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camp +‎ fire





campfire (plural campfires)

  1. A fire at a campground or on a camping trip, often used for cooking, to provide light and heat, to drive away bugs, and as a focal point for sitting around in the evening and talking, telling stories, and singing.
    • 1862, John Williamson Palmer, Stonewall Jackson's Way :
      Come, stack arms, Men! Pile on the rails; stir up the campfire bright; no matter if the canteen fails, we'll make a roaring night. Here Shenandoah brawls along, there burly Blue Ridge echoes strong, to swell the Brigade's rousing song, of “Stonewall Jackson’s Way.”
      We see him now — the old slouched hat cocked o’er his eye askew, the shrewd, dry smile, the speech so pat, so calm, so blunt, so true. The “Blue-Light Elder” knows ’em well; says he, “That’s Banks — he’s fond of shell; Lord save his soul! We’ll give him” — well, that’s “Stonewall Jackson’s Way.”
      Silence! Ground arms! Kneel all! Caps off! Old Blue Light’s going to pray. Strangle the fool that dares to scoff: Attention! 'Tis his way. Appealing from his native sod in forma pauperis to God: “Lay bare thine arm, stretch forth thy rod! Amen!” That’s “Stonewall’s Way.”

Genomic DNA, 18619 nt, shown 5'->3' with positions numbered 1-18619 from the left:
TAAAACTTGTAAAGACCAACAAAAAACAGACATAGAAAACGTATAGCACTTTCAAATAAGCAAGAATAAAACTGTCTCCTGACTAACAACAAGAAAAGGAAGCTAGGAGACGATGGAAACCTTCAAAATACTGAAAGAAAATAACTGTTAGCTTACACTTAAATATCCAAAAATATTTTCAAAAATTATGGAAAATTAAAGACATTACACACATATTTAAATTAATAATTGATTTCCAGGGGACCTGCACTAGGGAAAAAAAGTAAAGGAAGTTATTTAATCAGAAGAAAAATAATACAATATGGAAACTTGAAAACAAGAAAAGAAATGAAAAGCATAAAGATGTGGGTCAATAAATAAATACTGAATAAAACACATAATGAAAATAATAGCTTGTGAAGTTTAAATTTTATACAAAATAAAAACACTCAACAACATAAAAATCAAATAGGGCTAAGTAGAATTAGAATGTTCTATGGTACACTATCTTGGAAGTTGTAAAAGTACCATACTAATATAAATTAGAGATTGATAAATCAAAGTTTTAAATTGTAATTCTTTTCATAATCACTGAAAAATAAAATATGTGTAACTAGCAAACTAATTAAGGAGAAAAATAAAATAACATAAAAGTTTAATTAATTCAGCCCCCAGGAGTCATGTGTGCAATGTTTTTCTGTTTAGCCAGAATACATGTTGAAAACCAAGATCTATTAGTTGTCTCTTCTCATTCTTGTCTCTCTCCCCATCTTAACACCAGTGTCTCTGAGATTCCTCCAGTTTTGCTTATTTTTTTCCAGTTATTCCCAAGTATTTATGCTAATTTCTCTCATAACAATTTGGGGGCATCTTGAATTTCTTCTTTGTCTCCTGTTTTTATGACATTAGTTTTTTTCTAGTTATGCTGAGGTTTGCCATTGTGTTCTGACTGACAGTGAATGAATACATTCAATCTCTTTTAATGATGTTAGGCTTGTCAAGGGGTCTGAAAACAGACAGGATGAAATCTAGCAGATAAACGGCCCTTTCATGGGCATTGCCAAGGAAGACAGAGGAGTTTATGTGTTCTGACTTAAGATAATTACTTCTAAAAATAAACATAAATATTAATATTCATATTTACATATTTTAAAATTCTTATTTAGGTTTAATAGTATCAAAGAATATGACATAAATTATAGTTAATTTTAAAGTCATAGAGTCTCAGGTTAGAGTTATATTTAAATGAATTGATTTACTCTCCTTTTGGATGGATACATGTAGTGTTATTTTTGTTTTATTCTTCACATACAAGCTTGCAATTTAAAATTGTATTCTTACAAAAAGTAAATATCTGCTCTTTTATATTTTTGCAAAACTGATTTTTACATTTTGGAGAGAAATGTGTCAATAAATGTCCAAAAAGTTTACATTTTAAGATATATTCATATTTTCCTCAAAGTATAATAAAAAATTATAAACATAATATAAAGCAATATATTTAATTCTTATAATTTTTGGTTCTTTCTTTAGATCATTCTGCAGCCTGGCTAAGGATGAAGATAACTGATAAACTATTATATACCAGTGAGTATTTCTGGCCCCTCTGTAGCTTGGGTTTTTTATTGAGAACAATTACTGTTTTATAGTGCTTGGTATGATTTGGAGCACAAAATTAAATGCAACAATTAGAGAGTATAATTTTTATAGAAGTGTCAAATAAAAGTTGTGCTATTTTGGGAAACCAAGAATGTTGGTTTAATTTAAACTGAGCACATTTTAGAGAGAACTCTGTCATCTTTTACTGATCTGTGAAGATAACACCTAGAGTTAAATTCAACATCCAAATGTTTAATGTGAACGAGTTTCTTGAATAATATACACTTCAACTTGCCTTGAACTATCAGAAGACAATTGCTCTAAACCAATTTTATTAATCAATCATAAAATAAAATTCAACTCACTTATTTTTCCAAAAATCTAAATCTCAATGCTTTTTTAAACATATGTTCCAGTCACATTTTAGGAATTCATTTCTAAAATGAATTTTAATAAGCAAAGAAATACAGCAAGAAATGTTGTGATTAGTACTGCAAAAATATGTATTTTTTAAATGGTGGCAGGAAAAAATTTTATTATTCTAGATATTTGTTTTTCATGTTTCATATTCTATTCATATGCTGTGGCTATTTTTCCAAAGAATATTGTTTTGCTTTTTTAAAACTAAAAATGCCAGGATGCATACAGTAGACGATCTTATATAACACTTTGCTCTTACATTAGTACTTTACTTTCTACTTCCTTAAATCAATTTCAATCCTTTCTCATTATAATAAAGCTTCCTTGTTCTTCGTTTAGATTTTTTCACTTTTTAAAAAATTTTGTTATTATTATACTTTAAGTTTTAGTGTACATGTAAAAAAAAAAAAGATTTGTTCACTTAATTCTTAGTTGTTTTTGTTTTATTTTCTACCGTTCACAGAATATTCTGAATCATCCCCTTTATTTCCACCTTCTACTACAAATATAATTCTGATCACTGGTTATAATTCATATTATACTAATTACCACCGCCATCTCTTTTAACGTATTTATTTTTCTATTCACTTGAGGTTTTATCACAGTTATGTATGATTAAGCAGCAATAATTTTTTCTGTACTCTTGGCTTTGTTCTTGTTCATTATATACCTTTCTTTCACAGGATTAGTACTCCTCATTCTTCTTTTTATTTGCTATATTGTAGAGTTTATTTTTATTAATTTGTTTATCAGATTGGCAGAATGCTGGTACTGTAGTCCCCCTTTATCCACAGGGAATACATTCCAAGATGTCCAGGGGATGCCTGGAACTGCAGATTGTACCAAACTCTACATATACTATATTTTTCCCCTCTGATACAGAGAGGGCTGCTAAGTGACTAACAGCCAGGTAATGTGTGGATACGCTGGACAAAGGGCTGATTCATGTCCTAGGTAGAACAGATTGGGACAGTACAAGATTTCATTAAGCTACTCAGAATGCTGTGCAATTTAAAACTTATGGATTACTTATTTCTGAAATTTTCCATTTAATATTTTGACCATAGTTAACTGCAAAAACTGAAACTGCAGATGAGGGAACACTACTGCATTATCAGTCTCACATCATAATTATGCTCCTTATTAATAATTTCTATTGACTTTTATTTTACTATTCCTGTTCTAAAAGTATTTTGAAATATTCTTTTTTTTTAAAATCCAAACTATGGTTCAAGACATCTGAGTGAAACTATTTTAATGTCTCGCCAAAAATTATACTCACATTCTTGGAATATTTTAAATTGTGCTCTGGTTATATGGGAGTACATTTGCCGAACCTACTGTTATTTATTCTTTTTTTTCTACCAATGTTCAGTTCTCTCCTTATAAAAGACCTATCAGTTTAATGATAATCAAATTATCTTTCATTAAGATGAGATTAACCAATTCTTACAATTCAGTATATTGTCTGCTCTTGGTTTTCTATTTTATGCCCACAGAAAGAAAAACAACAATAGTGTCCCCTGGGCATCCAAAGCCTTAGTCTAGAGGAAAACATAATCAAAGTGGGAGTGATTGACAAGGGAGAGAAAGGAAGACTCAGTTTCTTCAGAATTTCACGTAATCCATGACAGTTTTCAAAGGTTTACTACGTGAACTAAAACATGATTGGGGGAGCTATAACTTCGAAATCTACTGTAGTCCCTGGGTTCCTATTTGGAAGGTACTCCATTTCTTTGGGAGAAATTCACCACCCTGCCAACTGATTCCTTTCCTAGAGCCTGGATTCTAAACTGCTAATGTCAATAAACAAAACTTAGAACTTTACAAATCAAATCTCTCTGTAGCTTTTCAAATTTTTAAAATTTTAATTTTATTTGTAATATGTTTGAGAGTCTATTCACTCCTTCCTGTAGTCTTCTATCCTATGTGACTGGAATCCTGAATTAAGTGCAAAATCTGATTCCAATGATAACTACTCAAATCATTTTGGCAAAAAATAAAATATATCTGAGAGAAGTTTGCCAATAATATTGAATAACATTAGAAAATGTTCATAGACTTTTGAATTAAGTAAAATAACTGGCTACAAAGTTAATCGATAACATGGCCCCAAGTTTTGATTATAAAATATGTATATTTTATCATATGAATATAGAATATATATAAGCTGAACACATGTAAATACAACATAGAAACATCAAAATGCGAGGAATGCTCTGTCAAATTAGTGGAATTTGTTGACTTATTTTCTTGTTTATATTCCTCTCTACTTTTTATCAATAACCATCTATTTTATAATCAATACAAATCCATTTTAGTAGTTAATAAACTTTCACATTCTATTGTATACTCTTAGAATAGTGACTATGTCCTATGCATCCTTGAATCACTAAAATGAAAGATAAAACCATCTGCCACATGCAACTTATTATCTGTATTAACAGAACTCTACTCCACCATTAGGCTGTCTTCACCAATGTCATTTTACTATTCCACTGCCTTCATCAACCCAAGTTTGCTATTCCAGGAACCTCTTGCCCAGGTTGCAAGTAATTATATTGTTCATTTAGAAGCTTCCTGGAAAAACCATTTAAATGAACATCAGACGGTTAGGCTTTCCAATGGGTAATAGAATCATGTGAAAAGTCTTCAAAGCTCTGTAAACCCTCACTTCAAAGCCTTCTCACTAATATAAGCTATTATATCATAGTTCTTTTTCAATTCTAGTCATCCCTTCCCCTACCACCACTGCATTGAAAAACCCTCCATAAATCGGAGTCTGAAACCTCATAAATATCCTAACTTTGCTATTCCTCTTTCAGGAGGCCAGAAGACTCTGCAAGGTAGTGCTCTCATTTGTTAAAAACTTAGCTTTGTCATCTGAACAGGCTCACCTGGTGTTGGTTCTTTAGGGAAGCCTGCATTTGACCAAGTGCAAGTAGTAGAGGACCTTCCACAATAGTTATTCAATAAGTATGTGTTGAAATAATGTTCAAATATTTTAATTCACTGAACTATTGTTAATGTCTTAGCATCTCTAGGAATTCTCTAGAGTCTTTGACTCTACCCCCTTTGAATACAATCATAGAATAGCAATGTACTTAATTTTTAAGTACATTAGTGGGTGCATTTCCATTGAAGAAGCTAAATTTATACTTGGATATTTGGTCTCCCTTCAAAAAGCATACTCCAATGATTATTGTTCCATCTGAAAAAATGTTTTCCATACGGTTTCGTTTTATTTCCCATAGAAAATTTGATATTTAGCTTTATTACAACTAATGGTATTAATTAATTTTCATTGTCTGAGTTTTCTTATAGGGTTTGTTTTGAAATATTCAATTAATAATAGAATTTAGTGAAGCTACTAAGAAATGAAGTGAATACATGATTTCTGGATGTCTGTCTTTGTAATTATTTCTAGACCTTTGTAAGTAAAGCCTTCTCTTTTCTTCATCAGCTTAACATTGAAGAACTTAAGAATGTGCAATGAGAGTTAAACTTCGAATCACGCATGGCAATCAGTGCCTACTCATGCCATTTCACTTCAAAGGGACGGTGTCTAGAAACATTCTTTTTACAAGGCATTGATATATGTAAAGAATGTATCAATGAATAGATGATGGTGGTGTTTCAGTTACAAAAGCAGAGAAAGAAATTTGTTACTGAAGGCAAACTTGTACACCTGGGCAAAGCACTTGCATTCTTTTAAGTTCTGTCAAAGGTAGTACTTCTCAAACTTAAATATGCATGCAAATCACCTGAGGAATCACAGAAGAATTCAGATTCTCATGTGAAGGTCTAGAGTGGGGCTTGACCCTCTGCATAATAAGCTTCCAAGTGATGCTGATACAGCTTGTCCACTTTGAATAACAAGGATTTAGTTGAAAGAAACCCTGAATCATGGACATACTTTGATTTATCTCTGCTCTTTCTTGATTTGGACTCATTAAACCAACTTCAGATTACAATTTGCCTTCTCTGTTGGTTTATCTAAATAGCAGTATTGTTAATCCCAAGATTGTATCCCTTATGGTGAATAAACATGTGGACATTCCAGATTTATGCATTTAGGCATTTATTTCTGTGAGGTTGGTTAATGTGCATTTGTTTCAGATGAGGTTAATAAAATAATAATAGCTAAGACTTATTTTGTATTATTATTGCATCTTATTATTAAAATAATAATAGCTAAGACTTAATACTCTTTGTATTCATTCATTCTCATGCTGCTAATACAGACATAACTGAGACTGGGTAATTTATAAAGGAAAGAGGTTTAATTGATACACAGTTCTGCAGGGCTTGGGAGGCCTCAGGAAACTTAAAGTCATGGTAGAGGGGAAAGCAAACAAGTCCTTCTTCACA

He’s in the saddle now. Fall in! Steady, the whole brigade! Hill’s at the ford, cut off — we’ll win his way out, ball and blade! What matter if our shoes are worn? What matter if our feet are torn? “Quick step! We’re with him before the morn!” That’s “Stonewall Jackson’s Way.”
      The sun’s bright lances rout the mists of morning, and by George! Here’s Longstreet struggling in the lists, hemmed in an ugly gorge. Pope and his Yankees, whipped before, “Bay’nets and grape!” hear Stonewall roar; “Charge, Stuart! Pay off Ashby’s score!” in “Stonewall Jackson’s Way.”
      Ah! Maiden, wait and watch and yearn for news of Stonewall’s band! Ah! Widow read with eyes that burn that ring upon thy hand. Ah! Wife, sew on, pray on, hope on! Thy life shall not be all forlorn. The foe had better ne’er been born that gets in “Stonewall’s Way.”
    • 2013 July-August, Henry Petroski, “Geothermal Energy”, in American Scientist, volume 101, number 4:
      Energy has seldom been found where we need it when we want it. Ancient nomads, wishing to ward off the evening chill and enjoy a meal around a campfire, had to collect wood and then spend time and effort coaxing the heat of friction out from between sticks to kindle a flame.

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